How to escape to nature in Ipswich

Spend some time surrounded by trees, clean country air and rustling leaves on a weekend nature escape.
27 Apr 2022
Discover Ipswich, Staff Writer

There are many ways you can enjoy the great outdoors in Ipswich, with the region home to over 6500 hectares of reserves and conservation estates there’s plenty of hiking, biking and bird watching options available.

Here are the best ways to immerse yourself in nature in the Ipswich region…

Hiking and camping

Flinders Peak

Hiking at Flinders Peak is the ultimate challenge.  The track up the 679m tall peak is recommended for advanced hikers, in case you’re wondering to put it into perspective, Flinders Peak is higher than the Glasshouse Mountains. 

If you’re planning on taking on this challenge get here early, just after the sun rises to make the most of the cooler hours as you’ll need at least six hours to get up and back down again.  But it will all be worth it as you see spectacular views of craggy peaks, the Bremer River catchment and the Scenic Rim.  Look out for brush-tailed rock wallabies, peregrine falcons and wedge-tailed eagles.

You can stay in the Flinders-Goolman Conservation Estate at a rustic nature-based bush camp called Hardings Paddock.  There’s no running water on site, but there are cubicles for you to bring a camp shower and bush toilets as well as barbeque facilities.

There’s only eight sites available to book so it’s usually pretty quiet, stretch out under a tree or roll out the yoga mat and take in the fresh air.

There are some shorter hikes and great biking trails that you can take straight from the camp and you can also bring your horse if riding is more your cup of tea and make use of the horse holding yards!

If you like the idea of camping but want more of a luxury experience, book a spot at Ivory’s Rock, not far from the start of the Flinders Peak hiking track, they’ve got private bathrooms and powered sites and even simple cabins you can book. 

Canoe trails

Canoe trails in Ipswich

Take a drive from your camping spot to a spot along the Brisbane and Bremer rivers to launch the canoe for the day.  Don’t forget the fishing rod either as these places are sure to land a bite or two.

Joseph Brady Park sits on the junction of the Bremer and Brisbane Rivers; it is deep enough for boats and fishing.  The park has a playground for the kids too and ample space for a picnic rug.

Colleges Crossing is a tranquil piece of the Brisbane River with boat ramp access and water that isn’t too deep.  There’s also plenty of places for a picnic and barbeque facilities.

Burton’s Bridge, also on the Brisbane River is serene and a great place to cast a lure, float in the kayak or splash in the shallows.  There’s also an adventurous 21km paddle trail all the way down to Kholo if you’re up for it.

Cribb Park and Shapcott Park are both located in the Ipswich CBD and provide access to the Bremer River allowing you to do some sightseeing on your canoe trail.

*Note some access to parks is unavailable as flood restoration continues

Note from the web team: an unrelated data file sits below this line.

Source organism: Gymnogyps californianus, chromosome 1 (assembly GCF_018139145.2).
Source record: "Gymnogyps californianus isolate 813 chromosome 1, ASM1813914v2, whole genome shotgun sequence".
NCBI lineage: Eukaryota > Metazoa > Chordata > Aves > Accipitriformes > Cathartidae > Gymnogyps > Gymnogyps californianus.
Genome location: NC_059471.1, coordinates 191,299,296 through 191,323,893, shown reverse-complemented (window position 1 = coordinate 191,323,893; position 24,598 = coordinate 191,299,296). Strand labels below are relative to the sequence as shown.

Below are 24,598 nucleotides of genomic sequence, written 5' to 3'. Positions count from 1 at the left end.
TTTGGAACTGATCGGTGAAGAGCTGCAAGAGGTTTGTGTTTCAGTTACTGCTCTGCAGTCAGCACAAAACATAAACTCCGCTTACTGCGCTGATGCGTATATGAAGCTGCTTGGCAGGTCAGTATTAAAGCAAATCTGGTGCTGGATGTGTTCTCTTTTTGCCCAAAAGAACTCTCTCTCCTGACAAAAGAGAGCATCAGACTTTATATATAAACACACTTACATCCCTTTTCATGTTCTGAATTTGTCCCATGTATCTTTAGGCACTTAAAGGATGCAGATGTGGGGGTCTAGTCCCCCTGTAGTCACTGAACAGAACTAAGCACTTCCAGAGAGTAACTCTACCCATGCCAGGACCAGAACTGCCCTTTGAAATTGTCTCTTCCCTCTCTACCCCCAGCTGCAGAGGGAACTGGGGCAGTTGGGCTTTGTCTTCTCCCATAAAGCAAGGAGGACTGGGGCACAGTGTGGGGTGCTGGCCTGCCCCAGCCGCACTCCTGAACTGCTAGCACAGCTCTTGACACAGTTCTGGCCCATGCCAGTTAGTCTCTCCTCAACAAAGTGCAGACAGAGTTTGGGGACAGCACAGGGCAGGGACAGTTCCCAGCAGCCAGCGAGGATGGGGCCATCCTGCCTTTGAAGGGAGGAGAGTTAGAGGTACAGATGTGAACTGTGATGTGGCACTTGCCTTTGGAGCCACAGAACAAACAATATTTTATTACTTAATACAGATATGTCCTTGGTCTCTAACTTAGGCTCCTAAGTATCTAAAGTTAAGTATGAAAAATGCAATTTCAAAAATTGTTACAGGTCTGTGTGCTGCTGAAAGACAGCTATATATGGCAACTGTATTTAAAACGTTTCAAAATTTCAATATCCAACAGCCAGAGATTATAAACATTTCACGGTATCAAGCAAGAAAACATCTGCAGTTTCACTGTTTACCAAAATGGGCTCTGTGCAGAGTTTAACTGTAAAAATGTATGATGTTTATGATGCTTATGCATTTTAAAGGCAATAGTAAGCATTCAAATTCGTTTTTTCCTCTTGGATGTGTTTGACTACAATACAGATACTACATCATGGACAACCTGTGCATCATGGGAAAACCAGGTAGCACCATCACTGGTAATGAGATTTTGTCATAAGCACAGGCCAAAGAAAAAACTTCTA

Mountain Biking


If two wheeled fun is your idea of a great weekend away there’s plenty of options for you with 196km of biking trails in the city.  The top of the list would have to be the Hidden Vale Adventure Park (HVAP) which has more than 110km of world class hiking and biking trails.

You can also stay next door at Spicers Hidden Vale retreat or at cabins along the trails at HVAP.

You can mountain bike at many of the reserves in Ipswich, including Flinders-Goolman and White Rock – Spring Mountain Conservation Estates, and along the Brisbane Valley Rail Trail.  There’s also two MTB parks you can visit in Ipswich, Castle Hill Blackstone Reserve and Hillview Drive with tracks of varying difficulty.

Another accommodation option which fits the nature theme is Keira Farm, which has camping and glamping and also a cottage you can stay in with an outdoor bath to soak away any aches and strains.

Bird Watching

Bird watching in Ipswich

Head out for some bird watching and hiking at the White Rock – Spring Mountain Conservation Estate.  There’s a 6.5km hike to the base of White Rock and back and a more challenging 19km circuit.  As per cultural protocol however, the Traditional Owners have requested no one climbs White Rock. Look closely to see the spotted quail-thrush searching leaf litter for insects and seeds, spotted pardalotes and rainbow bee-eaters – 138 species have been found in the estate.

Ipswich is also the start of the 161km Brisbane Valley Rail Trail.  You can hike or bike the trail, an easy day trip is the 22km section from Ipswich to Fernvale, leave time to stop at the Old Fernvale Bakery for refreshments, before heading back.  More than 40 bird species have been recorded along here including Australian wood ducks, rainbow lorikeets, eastern yellow robins and more.

Kholo Gardens is a treasure trove for bird watchers with more than a hundred species found here.  See darters, cormorants, kingfishers, ospreys and more.

Another great place for bird watching is the Purga Nature Reserve. An easy 350-500m walk with seating available.  You’ll see native herbs, wildflowers, birds and sometimes kangaroos, koalas and echidnas.

There is also a great place in the Ipswich CBD for birdwatching – Denmark Hill Conservation Reserve.  There’s 54 different species found here including Australian king parrots, rainbow lorikeets and pale-headed rosellas.

Discover Ipswich Staff Writer
Rocky the Rock Wallaby is a Sagittarius who lives at the Ipswich Nature Centre and often contributes to Discover Ipswich in his spare time. When he's not busy showing tourists around, blogging or hanging out with his cute and fluffy mates at the Nature Centre, he likes to hit the gym for a leg session, graze on quinoa salad and ponder the possibilities of the universe.

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